Wednesday, January 18, 2012

Everything's Coming Up Daze - y

A little over an hour ago, after a 35-minute conversation, I replaced my telephone back in it's base, stood very still and quiet for a few seconds, then at the top of my lungs I yelled, "Oh! My! God!"

Then....just dazed. Amazed. Stunned. Touched. Dumbfounded. Calm.

It was sorta weird. My cousin and I don't know each other at all. She doesn't remember visiting our family when we were children. Understandable since she was only about two years old at the time. That was 58 years ago.

I have no concept of how long they visited - a week or two, maybe longer. I remember vignettes from their visit.

My parents moved all five of us girls into one bedroom and arranged the newly emptied bedroom to accommodate my uncle (my Dad's brother), my aunt and my two cousins.

Aunt Donna would give my cousin Maxine a bath nearly every morning. It always amazed my 7-year old self, since we only took weekly baths.

My mother was a mediocre cook at best and by comparison, my Aunt Donna was an amazing cook. I loved watching her in the kitchen because she seemed to really like being there, even cleaning up. My fondest memory was her Prune Whip. I'd never had anything like it in my whole seven-year-life. She boiled prunes until they were very soft, mashed them to a pulp, then mixed them with sweet whipped cream. I can taste it to this day. Oddly enough, I've never made it.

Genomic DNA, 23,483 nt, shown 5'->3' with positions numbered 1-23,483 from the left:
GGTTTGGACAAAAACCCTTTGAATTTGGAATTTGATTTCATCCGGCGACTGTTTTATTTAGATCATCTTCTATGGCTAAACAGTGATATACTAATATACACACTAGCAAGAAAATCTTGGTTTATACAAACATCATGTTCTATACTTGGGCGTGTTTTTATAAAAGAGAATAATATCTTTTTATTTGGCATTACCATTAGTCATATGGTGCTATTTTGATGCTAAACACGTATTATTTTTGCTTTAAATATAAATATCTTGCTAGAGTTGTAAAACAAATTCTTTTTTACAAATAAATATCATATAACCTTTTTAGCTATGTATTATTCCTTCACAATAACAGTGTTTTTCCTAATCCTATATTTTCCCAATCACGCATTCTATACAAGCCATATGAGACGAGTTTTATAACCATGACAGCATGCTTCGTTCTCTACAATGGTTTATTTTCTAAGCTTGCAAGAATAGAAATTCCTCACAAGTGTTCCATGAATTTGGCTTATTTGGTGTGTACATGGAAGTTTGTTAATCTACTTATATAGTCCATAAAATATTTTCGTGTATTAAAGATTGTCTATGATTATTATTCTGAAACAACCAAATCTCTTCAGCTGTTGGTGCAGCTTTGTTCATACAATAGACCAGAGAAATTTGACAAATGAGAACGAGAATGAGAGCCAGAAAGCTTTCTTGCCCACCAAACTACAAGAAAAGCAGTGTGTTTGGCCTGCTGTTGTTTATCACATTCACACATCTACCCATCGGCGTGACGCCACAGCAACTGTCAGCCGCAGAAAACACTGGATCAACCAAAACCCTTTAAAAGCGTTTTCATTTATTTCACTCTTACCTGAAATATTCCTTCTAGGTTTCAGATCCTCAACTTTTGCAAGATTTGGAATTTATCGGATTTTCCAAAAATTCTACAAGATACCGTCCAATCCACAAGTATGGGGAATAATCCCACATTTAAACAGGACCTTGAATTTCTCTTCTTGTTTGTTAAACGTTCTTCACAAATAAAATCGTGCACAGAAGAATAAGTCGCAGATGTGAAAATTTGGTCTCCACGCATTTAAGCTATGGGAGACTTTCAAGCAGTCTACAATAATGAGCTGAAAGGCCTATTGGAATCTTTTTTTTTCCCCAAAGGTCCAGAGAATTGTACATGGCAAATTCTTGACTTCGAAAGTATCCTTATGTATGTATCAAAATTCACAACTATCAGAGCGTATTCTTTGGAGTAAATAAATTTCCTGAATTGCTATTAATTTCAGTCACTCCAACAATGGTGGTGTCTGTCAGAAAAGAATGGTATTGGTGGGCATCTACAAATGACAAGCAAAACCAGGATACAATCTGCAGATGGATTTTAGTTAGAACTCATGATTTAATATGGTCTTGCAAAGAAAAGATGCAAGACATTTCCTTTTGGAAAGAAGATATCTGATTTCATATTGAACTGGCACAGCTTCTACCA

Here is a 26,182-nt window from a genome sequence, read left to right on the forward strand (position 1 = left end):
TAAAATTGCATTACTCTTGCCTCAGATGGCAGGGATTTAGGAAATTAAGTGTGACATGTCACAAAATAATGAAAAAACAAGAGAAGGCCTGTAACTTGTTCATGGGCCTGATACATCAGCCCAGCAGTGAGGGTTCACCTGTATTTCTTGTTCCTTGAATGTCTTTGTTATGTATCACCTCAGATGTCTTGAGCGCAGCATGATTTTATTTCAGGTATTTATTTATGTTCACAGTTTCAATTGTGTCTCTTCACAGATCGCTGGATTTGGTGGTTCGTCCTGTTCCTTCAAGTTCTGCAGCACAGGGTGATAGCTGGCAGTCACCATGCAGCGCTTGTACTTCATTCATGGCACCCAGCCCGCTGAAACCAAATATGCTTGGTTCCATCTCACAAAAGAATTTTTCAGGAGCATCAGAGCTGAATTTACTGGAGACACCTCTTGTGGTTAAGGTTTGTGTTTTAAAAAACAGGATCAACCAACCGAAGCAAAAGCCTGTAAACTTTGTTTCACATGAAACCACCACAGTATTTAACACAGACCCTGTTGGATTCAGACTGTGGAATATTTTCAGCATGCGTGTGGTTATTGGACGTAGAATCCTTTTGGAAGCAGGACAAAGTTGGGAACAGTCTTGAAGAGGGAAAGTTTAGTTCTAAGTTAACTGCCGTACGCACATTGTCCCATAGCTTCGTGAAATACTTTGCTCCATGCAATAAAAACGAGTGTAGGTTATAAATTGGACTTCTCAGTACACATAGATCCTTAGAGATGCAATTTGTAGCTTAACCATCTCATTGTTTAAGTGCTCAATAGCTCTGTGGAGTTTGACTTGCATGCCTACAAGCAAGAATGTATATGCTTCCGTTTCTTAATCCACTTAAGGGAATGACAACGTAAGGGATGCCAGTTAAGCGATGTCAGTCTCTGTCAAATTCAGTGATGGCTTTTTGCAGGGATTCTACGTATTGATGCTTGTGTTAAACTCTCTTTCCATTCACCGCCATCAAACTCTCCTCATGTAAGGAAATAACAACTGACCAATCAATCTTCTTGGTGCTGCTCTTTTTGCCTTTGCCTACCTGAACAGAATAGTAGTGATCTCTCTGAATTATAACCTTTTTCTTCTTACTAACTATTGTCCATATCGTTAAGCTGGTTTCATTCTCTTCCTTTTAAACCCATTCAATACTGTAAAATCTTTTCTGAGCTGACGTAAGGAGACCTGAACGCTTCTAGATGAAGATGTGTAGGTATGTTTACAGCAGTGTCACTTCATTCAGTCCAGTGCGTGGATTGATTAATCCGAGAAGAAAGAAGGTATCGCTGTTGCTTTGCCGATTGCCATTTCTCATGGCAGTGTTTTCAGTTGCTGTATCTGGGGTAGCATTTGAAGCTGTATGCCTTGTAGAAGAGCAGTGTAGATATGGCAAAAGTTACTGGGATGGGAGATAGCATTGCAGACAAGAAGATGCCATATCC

Before bedtime, Uncle Lyle would sit on the bed with Aunt Donna and their 2-year old and 4-year old girls and talk to them before Aunt Donna put them to bed. I stood hiding behind the door jamb of my bedroom across the hall and watched the nightly ritual, envious of the relationship they had with their father and mother.

Wow...and the conversation. Sandy called from her mom's house, my Aunt Donna's. She's visiting her mom in Montana, helping to renovate her basement. We talked about the year since my uncle died, families, grandkids, family history - what we remember and what we don't. Then I talked to my aunt.

When I heard Aunt Donna's voice, I almost cried. It sounded exactly as I remembered - young, happy, vibrant with that distinct Minnesota accent - even though she is well into her 70's. She's sending more photos. I can't wait.

I learned more about my grandmother. She died in 1955 from a brain tumor. I was nine. I learned a little about her ancestry - Scandinavian and Pawnee Indian. I have the information to contact my dad's only remaining sibling and I'm hoping she will fill in the gaps.

This adventure has just begun.

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